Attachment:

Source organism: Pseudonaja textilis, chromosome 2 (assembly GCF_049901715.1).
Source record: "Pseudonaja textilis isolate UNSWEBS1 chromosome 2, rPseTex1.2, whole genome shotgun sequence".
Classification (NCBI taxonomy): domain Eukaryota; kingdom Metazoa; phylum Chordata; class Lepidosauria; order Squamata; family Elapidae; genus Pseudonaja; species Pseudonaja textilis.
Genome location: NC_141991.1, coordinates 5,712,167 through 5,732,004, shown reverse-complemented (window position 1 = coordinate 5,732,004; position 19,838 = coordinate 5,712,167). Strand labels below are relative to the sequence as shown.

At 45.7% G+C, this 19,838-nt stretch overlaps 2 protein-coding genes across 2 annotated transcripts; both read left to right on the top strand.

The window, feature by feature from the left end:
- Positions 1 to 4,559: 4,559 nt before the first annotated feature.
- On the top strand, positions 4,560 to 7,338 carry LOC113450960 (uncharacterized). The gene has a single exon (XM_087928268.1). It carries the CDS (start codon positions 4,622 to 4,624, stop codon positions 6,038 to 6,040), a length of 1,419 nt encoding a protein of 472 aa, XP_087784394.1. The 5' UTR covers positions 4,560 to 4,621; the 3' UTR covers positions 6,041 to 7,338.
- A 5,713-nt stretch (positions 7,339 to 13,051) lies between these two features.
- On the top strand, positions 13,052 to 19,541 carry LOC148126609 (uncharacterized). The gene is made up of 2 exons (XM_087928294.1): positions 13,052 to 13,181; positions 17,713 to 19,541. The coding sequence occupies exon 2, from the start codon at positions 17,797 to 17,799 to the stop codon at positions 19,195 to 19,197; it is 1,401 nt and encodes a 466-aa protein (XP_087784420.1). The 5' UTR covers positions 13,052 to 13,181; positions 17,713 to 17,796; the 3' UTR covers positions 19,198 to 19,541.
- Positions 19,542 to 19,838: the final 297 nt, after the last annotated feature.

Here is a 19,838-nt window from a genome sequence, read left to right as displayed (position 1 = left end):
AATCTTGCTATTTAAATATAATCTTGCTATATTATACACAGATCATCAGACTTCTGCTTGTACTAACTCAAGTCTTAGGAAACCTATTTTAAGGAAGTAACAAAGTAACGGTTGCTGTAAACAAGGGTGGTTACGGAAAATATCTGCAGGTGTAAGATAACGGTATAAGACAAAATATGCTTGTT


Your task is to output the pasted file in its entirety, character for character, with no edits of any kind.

Source organism: Pseudonaja textilis, chromosome 2 (assembly GCF_049901715.1).
Source record: "Pseudonaja textilis isolate UNSWEBS1 chromosome 2, rPseTex1.2, whole genome shotgun sequence".
Classification (NCBI taxonomy): domain Eukaryota; kingdom Metazoa; phylum Chordata; class Lepidosauria; order Squamata; family Elapidae; genus Pseudonaja; species Pseudonaja textilis.
Genome location: NC_141991.1, coordinates 5,712,167 through 5,732,004, shown reverse-complemented (window position 1 = coordinate 5,732,004; position 19,838 = coordinate 5,712,167). Strand labels below are relative to the sequence as shown.

At 45.7% G+C, this 19,838-nt stretch overlaps 2 protein-coding genes across 2 annotated transcripts; both read left to right on the top strand.

The window, feature by feature from the left end:
- Positions 1 to 4,559: 4,559 nt before the first annotated feature.
- On the top strand, positions 4,560 to 7,338 carry LOC113450960 (uncharacterized). The gene has a single exon (XM_087928268.1). It carries the CDS (start codon positions 4,622 to 4,624, stop codon positions 6,038 to 6,040), a length of 1,419 nt encoding a protein of 472 aa, XP_087784394.1. The 5' UTR covers positions 4,560 to 4,621; the 3' UTR covers positions 6,041 to 7,338.
- A 5,713-nt stretch (positions 7,339 to 13,051) lies between these two features.
- On the top strand, positions 13,052 to 19,541 carry LOC148126609 (uncharacterized). The gene is made up of 2 exons (XM_087928294.1): positions 13,052 to 13,181; positions 17,713 to 19,541. The coding sequence occupies exon 2, from the start codon at positions 17,797 to 17,799 to the stop codon at positions 19,195 to 19,197; it is 1,401 nt and encodes a 466-aa protein (XP_087784420.1). The 5' UTR covers positions 13,052 to 13,181; positions 17,713 to 17,796; the 3' UTR covers positions 19,198 to 19,541.
- Positions 19,542 to 19,838: the final 297 nt, after the last annotated feature.

Here is a 19,838-nt window from a genome sequence, read left to right as displayed (position 1 = left end):
AATCTTGCTATTTAAATATAATCTTGCTATATTATACACAGATCATCAGACTTCTGCTTGTACTAACTCAAGTCTTAGGAAACCTATTTTAAGGAAGTAACAAAGTAACGGTTGCTGTAAACAAGGGTGGTTACGGAAAATATCTGCAGGTGTAAGATAACGGTATAAGACAAAATATGCTTGTT